Probably the most famous Manga cartoon in the world, Pokemon began life as the brainchild of Satoshi Tajiri, a Japanese game designer who used to catch insects and tadpoles as a boy.
He started a computer game studio called Game Freak and, remembering his childhood hobby, he set about developing Pokemon (which means Pocket Monsters in Japanese) in his spare time, although originally it was called Capsule Monsters. He pitched it to Nintendo several times, though incredibly, in light of it’s enormous success now, they turned it down.
He tinkered with it continuously and tried again, this time getting a friend of his, Shigero Miyamoto to pitch it, which was a good move as he managed to get the approval needed from the gaming giant. He then spent five years finishing the first game, a painful process for him that very nearly bankrupted Game Freak.
He lost almost all of his staff as he couldn’t afford to pay them and worked on doing most of the coding himself.
Finally, the first Pokemon games were released for the Nintendo Game Boy at the end of February in 1996, Pokemon Red and Pokemon Green. After some clever marketing of a hidden Pokemon in the games, the first Legendary Pokemon, Mew; sales picked up and Pokemon Blue was released shortly thereafter which fixed a few issues in the game as well.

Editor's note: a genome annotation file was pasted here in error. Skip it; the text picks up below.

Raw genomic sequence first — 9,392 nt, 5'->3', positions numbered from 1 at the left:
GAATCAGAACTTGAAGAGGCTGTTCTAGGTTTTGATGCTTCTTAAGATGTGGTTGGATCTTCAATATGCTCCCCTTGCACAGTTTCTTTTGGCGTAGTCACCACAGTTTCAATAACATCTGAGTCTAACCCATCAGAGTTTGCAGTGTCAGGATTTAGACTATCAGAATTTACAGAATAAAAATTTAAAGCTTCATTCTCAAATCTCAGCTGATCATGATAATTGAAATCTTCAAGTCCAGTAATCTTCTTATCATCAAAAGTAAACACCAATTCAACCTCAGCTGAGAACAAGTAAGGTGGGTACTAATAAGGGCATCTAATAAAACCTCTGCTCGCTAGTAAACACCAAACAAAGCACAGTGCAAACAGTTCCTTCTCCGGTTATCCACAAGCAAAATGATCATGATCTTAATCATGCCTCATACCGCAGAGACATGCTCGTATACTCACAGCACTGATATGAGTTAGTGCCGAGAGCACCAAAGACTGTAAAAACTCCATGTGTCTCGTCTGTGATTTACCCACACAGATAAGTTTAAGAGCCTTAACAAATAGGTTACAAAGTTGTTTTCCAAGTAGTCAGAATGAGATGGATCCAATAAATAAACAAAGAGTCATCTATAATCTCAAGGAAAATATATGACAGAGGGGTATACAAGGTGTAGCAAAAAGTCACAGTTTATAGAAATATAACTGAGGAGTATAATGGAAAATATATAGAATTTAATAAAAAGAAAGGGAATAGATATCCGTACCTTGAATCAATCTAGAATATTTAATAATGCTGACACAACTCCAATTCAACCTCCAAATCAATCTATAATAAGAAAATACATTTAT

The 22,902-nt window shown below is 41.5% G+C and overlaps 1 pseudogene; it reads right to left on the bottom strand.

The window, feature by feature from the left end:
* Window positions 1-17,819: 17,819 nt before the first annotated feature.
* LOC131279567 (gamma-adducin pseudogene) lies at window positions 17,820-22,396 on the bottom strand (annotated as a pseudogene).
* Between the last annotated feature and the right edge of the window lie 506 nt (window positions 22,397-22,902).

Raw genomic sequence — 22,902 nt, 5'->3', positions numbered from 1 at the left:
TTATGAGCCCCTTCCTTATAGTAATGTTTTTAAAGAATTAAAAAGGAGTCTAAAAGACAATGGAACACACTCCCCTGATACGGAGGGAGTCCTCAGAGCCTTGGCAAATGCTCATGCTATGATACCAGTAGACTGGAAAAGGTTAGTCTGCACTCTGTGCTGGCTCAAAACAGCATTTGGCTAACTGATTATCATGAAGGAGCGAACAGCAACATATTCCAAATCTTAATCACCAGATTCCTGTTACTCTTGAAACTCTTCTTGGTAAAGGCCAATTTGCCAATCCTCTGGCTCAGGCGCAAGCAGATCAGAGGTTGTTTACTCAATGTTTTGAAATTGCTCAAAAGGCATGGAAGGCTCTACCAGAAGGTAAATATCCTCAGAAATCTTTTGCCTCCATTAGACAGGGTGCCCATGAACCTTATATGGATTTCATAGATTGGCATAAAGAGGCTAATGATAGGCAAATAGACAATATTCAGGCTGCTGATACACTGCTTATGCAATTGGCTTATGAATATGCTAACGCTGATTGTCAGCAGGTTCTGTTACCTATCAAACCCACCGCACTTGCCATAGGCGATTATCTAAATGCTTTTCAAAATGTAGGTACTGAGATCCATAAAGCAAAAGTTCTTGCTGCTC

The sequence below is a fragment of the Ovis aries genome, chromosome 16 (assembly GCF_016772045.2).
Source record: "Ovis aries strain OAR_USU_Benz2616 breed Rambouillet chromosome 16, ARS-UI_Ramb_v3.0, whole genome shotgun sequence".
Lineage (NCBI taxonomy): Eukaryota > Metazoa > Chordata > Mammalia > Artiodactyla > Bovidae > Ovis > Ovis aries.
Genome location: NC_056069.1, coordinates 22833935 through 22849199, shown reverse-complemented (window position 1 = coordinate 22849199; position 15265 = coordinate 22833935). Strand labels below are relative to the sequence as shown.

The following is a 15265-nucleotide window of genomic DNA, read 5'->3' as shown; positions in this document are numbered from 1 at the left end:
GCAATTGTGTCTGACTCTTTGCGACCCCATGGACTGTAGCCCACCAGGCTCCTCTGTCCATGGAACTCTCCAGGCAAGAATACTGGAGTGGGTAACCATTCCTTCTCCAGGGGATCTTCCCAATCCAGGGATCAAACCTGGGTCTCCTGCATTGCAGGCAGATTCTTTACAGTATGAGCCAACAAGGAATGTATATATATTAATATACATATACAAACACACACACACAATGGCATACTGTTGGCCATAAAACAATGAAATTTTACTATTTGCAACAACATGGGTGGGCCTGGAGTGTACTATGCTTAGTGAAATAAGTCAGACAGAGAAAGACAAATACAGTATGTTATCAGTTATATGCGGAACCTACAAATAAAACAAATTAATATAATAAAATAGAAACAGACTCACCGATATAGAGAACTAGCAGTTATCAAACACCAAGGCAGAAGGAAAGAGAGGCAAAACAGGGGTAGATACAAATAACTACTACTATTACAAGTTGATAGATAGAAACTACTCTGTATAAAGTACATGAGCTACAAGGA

With interest among Japanese youth steadily increasing, Pokemon Trading Cards were brought out in October of the same year, and an Anime series in April of 1997. It was this cartoon that, when exported to the West around 1999 and re-dubbed in English, gave the franchise a huge new market and quickly became very popular in England and America.
Personally, I was unaware of all these developments until 2004, at the very height of the first wave of Pokemon popularity, when my six year-old son began collecting the trading cards.
They were a couple of pounds for eight of them, I recall, and he would swap them with his friends at school. He would tell me about the different monsters and their powers, how some were more rare than others and therefore more valuable.
I noticed that some of the cards weren’t monsters, there were several that had the same design on them headed Energy cards, some called Trainer cards and others that seemed to be different kinds of Item cards. Realising that there was a game that could be played with them, I did a bit of research and bought a starter deck of sixty cards. There was a set of rules included in the box which were quite simple and I taught my kid to play.